To be fair, I had been persuaded to the ways of the cowl by another knit night friend. She had recently finished a lovely hand spun creation and was willing to let us fondle it a bit. I scoured Ravelry for a little while (the night I received the yarn) trying to find the right pattern, but unfortunately I was unable to find exactly what I wanted. So like someone with money burning a hole in my pocket I decided to just cast on and begin knitting. I stuck with a simple two by two rib and went until I was out. The result? A lovely squishy wonderful cowl. Perfect for a cool autumn day.
So here you go:
The post blocked product, the colors are showing a bit more blue in this photo, when in fact it is a lovely shade of green. You can see a bit better in the photo below, not just in terms of colors, but also in terms of squishiness.
This cowl is all I could have hoped for and more in terms of a warm and snuggly thing. Of course it isn’t much help when we are in the upper 80’s to mid 90’s. Well I suppose there is nothing wrong with being prepared.
This past week has been a haze of firework smoke and attempting to unpack the seemingly endless supply of boxes. Add into the mix the fact that I seem to have caught some summer bug that is making its way through my work place and you end up with a little less than stellar 3-day weekend. The fireworks have thankfully calmed down, although we still hear the occasional one in the evening. It’s still better than the past two weeks leading up to the Holiday.
Luckily despite my sick-filled brain I can still share some rather wonderful highlights. This past weekend started with a rather fun lead up on Wednesday night at knit group. This week, the always lovely, Marja kicked off the evening by letting me borrow her Bosworth drop spindle. ( My desire to own of my own grows each time I get to have my hot little hands on it.)
Side note, she was willing to let me borrow but any attempts to subtly (or not) keep the spindle were thwarted. That Marja is nothing if not quick. Luckily her sweetness continued as she passed a bag containing some of her wonderful hand spun, and let me just say that Marja produces some really lovely hand spun, but the fun didn’t stop there. No, because you see my dear readers, Marja is a rather rare breed, she is a spinner, with no and included. What this means, and the weaker among you might want to sit down, is that this past week, Marja brought her bag of lovelies not just as a show and tell but she also said we could take some of the yarn for our very own. Cut to me, making with the grabby hands (this is that instinctual gesture that we all seem to make when we are three and want something for our very own.) I managed to restrain myself to only two skeins. A lovely green merino and a beautiful BFL. To clarify this loveliness was met with a promise from me (and others) to knit something for the wonderful lady, lest you think I am completely selfish.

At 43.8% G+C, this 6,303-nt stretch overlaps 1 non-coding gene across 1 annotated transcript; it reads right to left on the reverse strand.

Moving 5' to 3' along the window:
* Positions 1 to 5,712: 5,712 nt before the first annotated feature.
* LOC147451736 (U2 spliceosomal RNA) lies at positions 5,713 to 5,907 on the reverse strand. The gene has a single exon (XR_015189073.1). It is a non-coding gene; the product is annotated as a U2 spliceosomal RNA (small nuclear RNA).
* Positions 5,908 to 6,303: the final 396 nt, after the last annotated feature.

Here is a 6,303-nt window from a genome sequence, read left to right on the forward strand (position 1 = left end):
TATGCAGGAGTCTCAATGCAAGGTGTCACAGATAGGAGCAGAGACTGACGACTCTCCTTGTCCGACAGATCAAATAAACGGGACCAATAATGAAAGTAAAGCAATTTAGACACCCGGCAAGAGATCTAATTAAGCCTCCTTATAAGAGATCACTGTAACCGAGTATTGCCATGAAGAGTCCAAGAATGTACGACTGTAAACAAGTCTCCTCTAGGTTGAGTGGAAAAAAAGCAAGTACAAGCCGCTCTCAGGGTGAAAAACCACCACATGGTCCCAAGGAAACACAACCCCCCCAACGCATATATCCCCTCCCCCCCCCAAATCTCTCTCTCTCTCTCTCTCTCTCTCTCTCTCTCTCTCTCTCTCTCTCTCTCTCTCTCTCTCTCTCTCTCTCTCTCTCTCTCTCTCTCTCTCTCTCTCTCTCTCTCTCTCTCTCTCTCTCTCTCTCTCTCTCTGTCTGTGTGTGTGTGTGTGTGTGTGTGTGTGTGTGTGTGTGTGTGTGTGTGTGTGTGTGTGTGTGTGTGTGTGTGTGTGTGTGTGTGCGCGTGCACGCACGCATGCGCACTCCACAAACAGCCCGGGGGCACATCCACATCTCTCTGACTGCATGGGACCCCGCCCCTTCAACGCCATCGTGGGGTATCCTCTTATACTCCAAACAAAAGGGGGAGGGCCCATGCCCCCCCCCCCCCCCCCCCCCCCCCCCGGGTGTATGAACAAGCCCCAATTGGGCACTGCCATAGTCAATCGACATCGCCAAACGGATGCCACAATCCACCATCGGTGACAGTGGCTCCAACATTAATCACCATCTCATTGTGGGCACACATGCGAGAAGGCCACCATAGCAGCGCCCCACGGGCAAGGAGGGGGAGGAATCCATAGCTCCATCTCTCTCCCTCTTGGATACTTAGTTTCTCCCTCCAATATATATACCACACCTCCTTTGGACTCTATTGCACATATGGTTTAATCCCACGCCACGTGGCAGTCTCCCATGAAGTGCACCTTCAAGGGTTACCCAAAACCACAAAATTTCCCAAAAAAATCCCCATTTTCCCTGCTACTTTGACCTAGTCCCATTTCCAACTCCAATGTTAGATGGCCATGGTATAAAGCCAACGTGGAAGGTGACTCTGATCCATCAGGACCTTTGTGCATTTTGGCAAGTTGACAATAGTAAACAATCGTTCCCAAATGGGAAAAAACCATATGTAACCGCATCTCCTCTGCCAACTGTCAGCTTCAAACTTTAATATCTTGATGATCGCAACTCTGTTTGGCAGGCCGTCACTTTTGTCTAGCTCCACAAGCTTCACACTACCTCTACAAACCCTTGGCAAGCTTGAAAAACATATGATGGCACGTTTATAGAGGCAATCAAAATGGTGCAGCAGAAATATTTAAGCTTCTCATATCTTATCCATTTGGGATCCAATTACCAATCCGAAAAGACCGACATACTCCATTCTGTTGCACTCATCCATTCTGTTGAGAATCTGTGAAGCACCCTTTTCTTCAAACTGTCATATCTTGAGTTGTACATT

P.S. This is all in addition to a wonderful skein of BFL I was given the week before from her.
P.P.S. No you may not have Marja’s contact information.
For my next trick I would like you all to direct your attention to the center ring. The dazzling, the beautiful. See how the light dances among the fibers, watch as the colors blend into one another. I present to you the newest acquisitions to the Introverted Knitter’s Stash. First up the lovely and talented, Thunderboom colorway, a beautiful 100% Polwarth wool, comprised of various shades of blue, teal, gray, and greens. It invokes the senses of a spring shower, the lovely thunderstorms that beckon forth the oncoming growth after a long winter.
Not to be outdone we have another beautiful specimen a combination of greens, pinks, purples and lovely deep browns. Remember how I mentioned that oncoming growth after winter? Well this lovely and wonderful 100% Polwarth is just the ticket. May I present the Garden of Live Flowers.
Both of these lovelies come courtesy of the new to me, Dyebolical. I have a few friends who simply rave about her stuff and so I decided to take a chance and try these two out. The question now is just how long can I hold out before abandoning everything else on my fiber plate?
It would appear that there a few key differences when moving into a house as opposed to another apartment. The biggest one so far? The sheer amount of space. We have such a drastic difference in space available to us that our main difficulty in unpacking (not that we are in a crazy big hurry anyway) is trying to figure out where it goes. So many options and that my friends is a real first for the Giant and I.
To be fair our new space has shrunk by just a little bit thanks to our newest addition. The Giant and I have always said (well it was more me saying and him being willing to go along with it) when we had a house we would rescue another little ball of fluff, and that is exactly what we did this past weekend. There was some debate as to the one to bring home (because the Giant wisely limited me to just one) but after meeting about 5 cats total we finally settled on the newest addition to our family.
He is a 3 year old brown and white tabby and a big enough guy he can hold his own with our two other cats. He is a snuggler with a preference for headbutts. We brought him home on Friday and so far things are going well. He and the other cats are still getting to know one another but we are feeling good about their compatibility.